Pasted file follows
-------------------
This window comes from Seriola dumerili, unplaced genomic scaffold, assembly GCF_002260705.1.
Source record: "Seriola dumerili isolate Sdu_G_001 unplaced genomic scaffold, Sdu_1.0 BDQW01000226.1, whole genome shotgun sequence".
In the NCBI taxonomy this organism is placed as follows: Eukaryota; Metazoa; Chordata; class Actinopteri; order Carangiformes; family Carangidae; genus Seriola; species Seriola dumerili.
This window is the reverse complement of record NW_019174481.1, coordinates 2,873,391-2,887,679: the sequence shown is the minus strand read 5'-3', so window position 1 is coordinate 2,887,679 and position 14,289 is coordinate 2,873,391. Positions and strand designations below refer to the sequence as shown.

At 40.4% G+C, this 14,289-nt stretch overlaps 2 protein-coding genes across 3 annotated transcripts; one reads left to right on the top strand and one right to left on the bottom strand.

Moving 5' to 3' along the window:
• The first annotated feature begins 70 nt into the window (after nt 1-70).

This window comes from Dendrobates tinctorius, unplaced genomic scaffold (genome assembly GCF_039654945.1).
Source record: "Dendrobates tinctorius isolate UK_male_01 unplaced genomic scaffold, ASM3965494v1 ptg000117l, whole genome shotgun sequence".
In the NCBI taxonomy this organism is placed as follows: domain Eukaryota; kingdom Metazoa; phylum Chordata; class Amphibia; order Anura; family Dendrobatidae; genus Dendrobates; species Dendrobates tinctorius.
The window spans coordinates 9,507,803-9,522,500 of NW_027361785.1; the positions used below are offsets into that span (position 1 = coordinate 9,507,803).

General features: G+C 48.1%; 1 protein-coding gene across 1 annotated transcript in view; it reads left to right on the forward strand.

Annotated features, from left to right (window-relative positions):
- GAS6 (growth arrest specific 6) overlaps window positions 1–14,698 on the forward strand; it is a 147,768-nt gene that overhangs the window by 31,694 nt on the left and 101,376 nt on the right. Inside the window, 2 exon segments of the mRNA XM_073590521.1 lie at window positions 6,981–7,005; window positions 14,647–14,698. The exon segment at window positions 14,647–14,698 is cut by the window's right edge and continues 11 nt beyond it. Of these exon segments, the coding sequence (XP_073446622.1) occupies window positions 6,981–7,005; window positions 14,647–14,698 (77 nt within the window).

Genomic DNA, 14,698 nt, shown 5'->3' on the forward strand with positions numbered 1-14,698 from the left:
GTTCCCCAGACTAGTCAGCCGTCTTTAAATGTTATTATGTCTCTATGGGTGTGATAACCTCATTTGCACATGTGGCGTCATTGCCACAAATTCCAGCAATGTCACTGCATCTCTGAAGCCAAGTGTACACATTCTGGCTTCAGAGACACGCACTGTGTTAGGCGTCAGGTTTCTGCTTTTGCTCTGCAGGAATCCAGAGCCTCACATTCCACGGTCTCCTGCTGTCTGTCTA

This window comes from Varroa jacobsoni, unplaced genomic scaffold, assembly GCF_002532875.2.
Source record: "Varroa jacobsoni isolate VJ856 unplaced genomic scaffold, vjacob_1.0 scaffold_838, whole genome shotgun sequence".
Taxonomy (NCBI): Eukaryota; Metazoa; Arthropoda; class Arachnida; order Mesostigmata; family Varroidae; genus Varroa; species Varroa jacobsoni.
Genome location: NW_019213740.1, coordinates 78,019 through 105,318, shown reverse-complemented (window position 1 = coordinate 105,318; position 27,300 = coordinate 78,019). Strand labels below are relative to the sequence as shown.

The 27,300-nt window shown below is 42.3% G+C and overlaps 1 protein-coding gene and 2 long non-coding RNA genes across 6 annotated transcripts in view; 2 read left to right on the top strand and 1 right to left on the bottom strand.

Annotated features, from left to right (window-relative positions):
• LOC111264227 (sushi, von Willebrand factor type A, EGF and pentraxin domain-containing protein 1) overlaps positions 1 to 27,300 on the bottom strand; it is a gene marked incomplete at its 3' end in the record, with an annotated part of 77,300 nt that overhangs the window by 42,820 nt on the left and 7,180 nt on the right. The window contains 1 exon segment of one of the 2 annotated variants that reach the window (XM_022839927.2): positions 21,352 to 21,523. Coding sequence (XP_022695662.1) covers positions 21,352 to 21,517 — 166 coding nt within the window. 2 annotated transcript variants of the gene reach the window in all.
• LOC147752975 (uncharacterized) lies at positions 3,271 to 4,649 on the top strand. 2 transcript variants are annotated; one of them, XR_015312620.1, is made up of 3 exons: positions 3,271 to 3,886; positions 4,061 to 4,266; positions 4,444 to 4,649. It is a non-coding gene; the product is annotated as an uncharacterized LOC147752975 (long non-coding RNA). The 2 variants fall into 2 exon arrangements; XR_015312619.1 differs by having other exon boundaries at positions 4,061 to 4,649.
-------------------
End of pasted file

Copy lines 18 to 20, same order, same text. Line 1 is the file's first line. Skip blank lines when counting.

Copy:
Source record: "Varroa jacobsoni isolate VJ856 unplaced genomic scaffold, vjacob_1.0 scaffold_838, whole genome shotgun sequence".
Taxonomy (NCBI): Eukaryota; Metazoa; Arthropoda; class Arachnida; order Mesostigmata; family Varroidae; genus Varroa; species Varroa jacobsoni.
Genome location: NW_019213740.1, coordinates 78,019 through 105,318, shown reverse-complemented (window position 1 = coordinate 105,318; position 27,300 = coordinate 78,019). Strand labels below are relative to the sequence as shown.